You are on page 1of 2


takes a snooze
By Frank Lovece
Speclal to The Record

a whole, "Awakeningst' does a great impression of Mother Teresa: noble, but not a lot of fun at pa,rties. If "painfully sincere" is damning with faint praise, well, we'll just have to say it louder.
aken as
Robert De Niro plays a patl€nt who ls brought back from llmbo ln "Awakenings."
Even that may be giving "Awakenings" too much credit. Loosely based on a reallife doctor's attempts at "awakening" long-term sufferers of encephalitis lethdisease keeping one - a horrifying in a perpetual, living-death daze this



retread "Rainman" is also painfully calculating. Robin Williams, as the doctor, plays another sincere, inspiring miafit, A la "Dead Poets Society" - a stretch again, but this time he doesn't go for the Iaughs. Robert De Niro, as the primary

to a "serious fiIm."

rospect, misguided, switch from comedy

patient, shows he won't be out-Hofflnan'd by Dustin. And director Penny Marshall makes an admirable, if, in retSee'AWAKENIiIGS' Page D-26




TAWAKENINGS' : Doctor's story
F.rom Page D-l

:And eerious it certainly is, to the point of lethargy, with the few


Ieavdning bits of humor coming strangely at the expenee of mental patients. Otherwise, the seriousness is so sentimental there's virtuallv no dramatic tension whicir is odd, since the filmmakers aheady play so fast and loose with the facts that the realJife doctor, Oliver Sacks, has been renamed


Lasker. Screenplly bv Slevgn Zrlllhn, blsed 0n lhe book "Aw.konlnca," bv Ollver Srcks, M. D. Pholo' crrphed by Mlroslrv Ondrlcok. Muslc bv Rlndv Newmrn. Edlled W J€rrv Grsenberg, Brlll€ Dlvls. Slarrlnc Robert De Nlro, Robln Wllllms, Julls Klvner, Mar Von Sydow, Ruth N6l3on, John Holrd, PsneloDs Ann Mlller, Allce Drummond, Anne Me!r!, Rlchrrd Llb€rtlnl, Dext€r Gordon. R€lels€d bv Columbl. Plcluros. l2l mlnul6s. Rrlod PG-13. Opons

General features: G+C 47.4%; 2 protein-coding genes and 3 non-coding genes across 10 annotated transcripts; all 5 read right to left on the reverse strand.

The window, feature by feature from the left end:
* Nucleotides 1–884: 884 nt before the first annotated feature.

by l hller F. Plrk€s lnd



Ponny Mlrshrll.


loday ln Mlnhrllrn.

Malcolm Sayer.

"Awakenings" opens in the Bronx in the late 1960s, at a second-rate hospital with a chroniccare center for profoundly ill neurolosical patientg. There, the awkiard but good-hearted SaYer becomes involved with a group of
vegetative patients whose charts

demic of 1917-27, and seeks adyice from an elderly specialist (Von Sy-

role that conveys the doctor's arrogant brilliance).


in a chillingly

powerful bit

Serious it certainly is, to the point of lethargy, with the few leavening bits of humor coming strangely at the expense of mental patients.
twists and hammer us with her intentions. (Could anyone in the

alfindicate mysterious "atypical' maladies of unknown origins. In
one clever line, Sayer wonders how

similar to Parkinson's disease. After attending a lecture on the then-new Parkinson's drug, LDOPA, he convinces the hosfital's

With these leads, Sayer concludes that his patients' malady is

theater not anticipate Leonard
coming back someday

all these "atypicals" hadn't
amounted to anything "t1pical."

With the help of a loyal, sad- Lowe (De Niro). sponsive until one night when (an had first seen Leonard We as a anorexicJooking sack nurse Sayer breaks into the hospital's Julie Kavner), Sayer begins to child (Anthony J. Nici) carving his drug cache and doles him out a park rename into a bench patients one of and work with the higher amount of L-DOPA .much sparch their similarities. He dis- director Marshall's many heavy- 'than was authorized.
ccivers the great encephalitis epihanded images that telegraph plot

supercilious chief of medicine (John Heard) to let him experiment on one patient Leonard

to see his name still there?) Leonard's doting mother (Ruth Nelson) gives her approval to SaYer's experimentation and he goes to work. Leonard remaing unre-

and Leonard awakens from his limbo. With him as a model, the hospital allows Sayer to treat the regt of his patients, with success.
But tragically

The high dosage does the trick,

Leonard begins to revert. De Niro, in both states, shows a brilliance of acting technique and that's the problem: He shows into his it. Hoffman disappeared role as an autistic savant, but De Niro isn't euccesgful in doing that. and plodding, filled with ertrane-

- "Rainman" to ry switches from the 1968 classic "Charley"

and here the eto-

Marshall's directing



ous shots and hokey parallels. Leonard takee his first steps outside the hospital in 30 years, so
let's show a toddler walking up the

steps beside him. And the blunt parallel of the patients' awakenings and Sayer's is made even more awkward by a epoon-fed moral at the end.

Julle Kavner and Robln Wllllams star ln "Awakenlngs."

The subject matter being what it is, there are undeniably heart-tugging moments, as when the revived Leonard is reunited with his nother. But mostly, "Awakenings" is stultiffingly serioue end seriously stultiffing.